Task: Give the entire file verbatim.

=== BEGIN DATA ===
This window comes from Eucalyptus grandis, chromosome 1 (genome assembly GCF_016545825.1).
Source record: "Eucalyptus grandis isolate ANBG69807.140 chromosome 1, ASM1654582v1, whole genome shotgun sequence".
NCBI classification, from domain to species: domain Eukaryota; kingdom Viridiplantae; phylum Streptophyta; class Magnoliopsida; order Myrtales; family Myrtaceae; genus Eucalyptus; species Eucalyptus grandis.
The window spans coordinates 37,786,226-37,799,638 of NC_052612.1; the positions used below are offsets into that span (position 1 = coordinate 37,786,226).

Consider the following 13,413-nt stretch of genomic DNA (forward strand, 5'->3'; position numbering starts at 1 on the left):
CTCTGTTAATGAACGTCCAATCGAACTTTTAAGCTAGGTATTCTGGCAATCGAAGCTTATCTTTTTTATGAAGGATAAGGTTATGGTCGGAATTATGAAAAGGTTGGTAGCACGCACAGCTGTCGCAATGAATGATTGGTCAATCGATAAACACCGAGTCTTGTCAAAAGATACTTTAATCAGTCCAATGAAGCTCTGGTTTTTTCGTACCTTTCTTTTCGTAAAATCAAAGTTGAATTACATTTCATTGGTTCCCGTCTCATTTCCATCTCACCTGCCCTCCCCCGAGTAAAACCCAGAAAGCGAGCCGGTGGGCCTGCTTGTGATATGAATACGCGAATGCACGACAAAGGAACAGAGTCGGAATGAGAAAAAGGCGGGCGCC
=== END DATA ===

This window comes from Eucalyptus grandis, chromosome 1 (genome assembly GCF_016545825.1).
Source record: "Eucalyptus grandis isolate ANBG69807.140 chromosome 1, ASM1654582v1, whole genome shotgun sequence".
NCBI classification, from domain to species: domain Eukaryota; kingdom Viridiplantae; phylum Streptophyta; class Magnoliopsida; order Myrtales; family Myrtaceae; genus Eucalyptus; species Eucalyptus grandis.
The window spans coordinates 37,786,226-37,799,638 of NC_052612.1; the positions used below are offsets into that span (position 1 = coordinate 37,786,226).

Consider the following 13,413-nt stretch of genomic DNA (forward strand, 5'->3'; position numbering starts at 1 on the left):
CTCTGTTAATGAACGTCCAATCGAACTTTTAAGCTAGGTATTCTGGCAATCGAAGCTTATCTTTTTTATGAAGGATAAGGTTATGGTCGGAATTATGAAAAGGTTGGTAGCACGCACAGCTGTCGCAATGAATGATTGGTCAATCGATAAACACCGAGTCTTGTCAAAAGATACTTTAATCAGTCCAATGAAGCTCTGGTTTTTTCGTACCTTTCTTTTCGTAAAATCAAAGTTGAATTACATTTCATTGGTTCCCGTCTCATTTCCATCTCACCTGCCCTCCCCCGAGTAAAACCCAGAAAGCGAGCCGGTGGGCCTGCTTGTGATATGAATACGCGAATGCACGACAAAGGAACAGAGTCGGAATGAGAAAAAGGCGGGCGCC